Tattoo Blog

Art that adorns the flesh…

Judge Me Not.

June 15th, 2009 by

The ban on visible tattoos by a daycare center in Quebec Canada recently took a major hit. It seems that Superior Court judge Jean Bouchard struck down the ruling, originally upheld by a labor arbitrator as within the daycare’s rights. According to Judge Bouchard the ban on visible tattoos “rests on prejudices.”

The furor began when Nadine Belisle, who has a tattoo of a dragon snaking down the back of her right shoulder blade, was asked by her employer CPE La Pirouette, one of Quebec’s publicly funded daycares, demanded that she cover the tattoo. Ms. Belisle and her union challenged the ban as a violation of her civil rights.

Now when things like this happen it is almost a knee jerk reaction to believe that things were settled quickly. Not so. The fight began almost five years ago and ended with the judge’s ruling. Ms. Belisle said that she was thrilled to put the five year conflict behind her. Still she felt that the entire thing was a question of human rights and freedom of expression.

Considering the current trend by employers all over to crack down on visible tattoos perhaps they should take a look at this case. While it won’t have much impact on employers elsewhere, at least it will hold some water in the Great White North.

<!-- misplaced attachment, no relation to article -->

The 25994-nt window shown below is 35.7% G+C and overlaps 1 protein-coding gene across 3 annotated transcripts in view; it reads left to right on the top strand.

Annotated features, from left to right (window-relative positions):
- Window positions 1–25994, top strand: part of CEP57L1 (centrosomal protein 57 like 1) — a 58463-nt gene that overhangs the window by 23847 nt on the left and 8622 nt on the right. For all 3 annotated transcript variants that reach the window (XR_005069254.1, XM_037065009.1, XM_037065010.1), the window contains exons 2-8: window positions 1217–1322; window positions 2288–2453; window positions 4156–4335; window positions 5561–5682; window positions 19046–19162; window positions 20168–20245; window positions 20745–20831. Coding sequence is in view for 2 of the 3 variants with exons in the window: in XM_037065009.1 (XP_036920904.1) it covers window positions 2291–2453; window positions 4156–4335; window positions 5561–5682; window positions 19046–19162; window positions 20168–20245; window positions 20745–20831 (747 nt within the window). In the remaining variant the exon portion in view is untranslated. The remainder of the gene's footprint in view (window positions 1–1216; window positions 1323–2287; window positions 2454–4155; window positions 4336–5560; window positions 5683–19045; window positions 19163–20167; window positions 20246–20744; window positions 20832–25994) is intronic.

Now, while I can see banning some tattoos from sight when one has a job that deals with the general public, or children. Some collectors do get carried away, and I really wouldn’t have wanted my children seeing naked girls riding giant penises when they were four year olds. Still I see no reason why images of flowers, dragons, tribal, etc, etc, should have to be hidden from view on the job.

Hell, even the kids show up with temporary tattoos plastered all over themselves. I remember the food coloring tattoos that use to come in bubblegum when I was a tyke. Smeared like crap when you tried to put them on, but damn they were cool! Those tempttoos did more to influence me than the several heavily tattooed bikers and service men that I grew up around did.

While Ms. Belisle and her union are quick to point out that they are not asking for carte blanc when it comes to visible tattoos, they also see no reason for tasteful body art to have to be hidden like a pornographic magazine.

“We’re professionals and want to give a good example to the children. We agree that if a tattoo is sexist, racist or violent it should be camouflaged,” said union president Sylvie Blackburn. “But I don’t see how children are going to be traumatized by a flower on someone’s ankle.”

Neither do I, Sylvie.

The La Pirouette daycare may appeal the ruling.

Leave a Comment

Please note: Comment moderation is enabled and may delay your comment. There is no need to resubmit your comment.